(The opinions expressed here are those of the author, a columnist for Reuters)

ORLANDO, Florida  - Debate is swirling as to whether Japan's suspected currency market intervention to support the yen recently has been or will be a success, but if the aim was to target speculative activity, Tokyo may be feeling vindicated.

At least for now.

The latest Commodity Futures Trading Commission data show that hedge funds and speculators slashed their short yen positions by 20% in the week to May 7, the biggest weekly yen-bullish swing since March 2020.

Funds have probably rebuilt some of that short yen position, as the dollar has climbed back up through 155.00 yen. And at an estimated cost of $23.6 billion, Tokyo's intervention in that week came with a price.

But a degree of two-way risk has been injected into the market and CFTC funds may be less willing to take on large bets against the yen at these levels knowing the Ministry of Finance could show its hand again at any point.

The latest CFTC figures show that funds cut their net short yen position by 33,466 contracts in the week through May 7 to 168,388 contracts.

A short position is essentially a bet that an asset will fall in value, and a long position is a wager its price will rise.

In dollar terms, that short yen position is now worth $10.9 billion, down from $13.3 billion in the week through April 30 and $14.5 billion the week before that.

By the end of April, CFTC speculators' short yen position had grown to the largest since 2007 and the second biggest ever, and the currency had fallen to a 34-year low of 160 per dollar, finally forcing Tokyo to act.

Goldman Sachs FX analysts reckon intervention "should have some lasting impact" on the yen, although the broader macro environment remains quite negative for the currency.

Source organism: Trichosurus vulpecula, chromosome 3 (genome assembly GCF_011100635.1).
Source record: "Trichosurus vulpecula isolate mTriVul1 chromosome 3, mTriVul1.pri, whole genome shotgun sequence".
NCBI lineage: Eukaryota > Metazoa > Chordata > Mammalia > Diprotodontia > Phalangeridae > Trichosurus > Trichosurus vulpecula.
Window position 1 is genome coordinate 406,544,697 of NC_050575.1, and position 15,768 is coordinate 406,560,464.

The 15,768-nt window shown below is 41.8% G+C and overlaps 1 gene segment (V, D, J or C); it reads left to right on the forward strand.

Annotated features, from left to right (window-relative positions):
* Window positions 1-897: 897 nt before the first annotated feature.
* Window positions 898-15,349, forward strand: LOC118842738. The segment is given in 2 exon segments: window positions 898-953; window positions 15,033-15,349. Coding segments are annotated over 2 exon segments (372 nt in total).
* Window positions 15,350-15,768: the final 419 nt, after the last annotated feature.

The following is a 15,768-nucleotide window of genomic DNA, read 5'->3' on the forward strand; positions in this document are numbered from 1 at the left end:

Deutsche Bank's George Saravelos believes that as long as the Bank of Japan shows no urgency in raising interest rates, that fundamentally negative backdrop for the yen will not change.

Indeed, Deutsche Bank research suggests discretionary hedge funds were strong buyers of dollar/yen on April 29 and May 1, the days Japanese authorities are widely thought to have been selling.

The BOJ appeared to take a hawkish turn at its April policy meeting, a summary of opinions at the meeting showed, putting July and even June in the frame as the potential date for a second rate hike following March's historic step.

But recent economic indicators have been mixed, consumer spending in March fell for a 13th straight month, and some analysts think BOJ Governor Kazuo Ueda struck a less hawkish tone in a speech last week.

The shift in yen positions in the week to May 7 has led a wider reduction in CFTC funds' bullish dollar bets. The total value of their long dollar positions against G10 currencies fell to $27.7 billion from $32.7 billion the prior week and a five-year high of $36.3 billion the week before that.

(The opinions expressed here are those of the author, a columnist for Reuters)

(By Jamie McGeever; Editing by Chris Reese)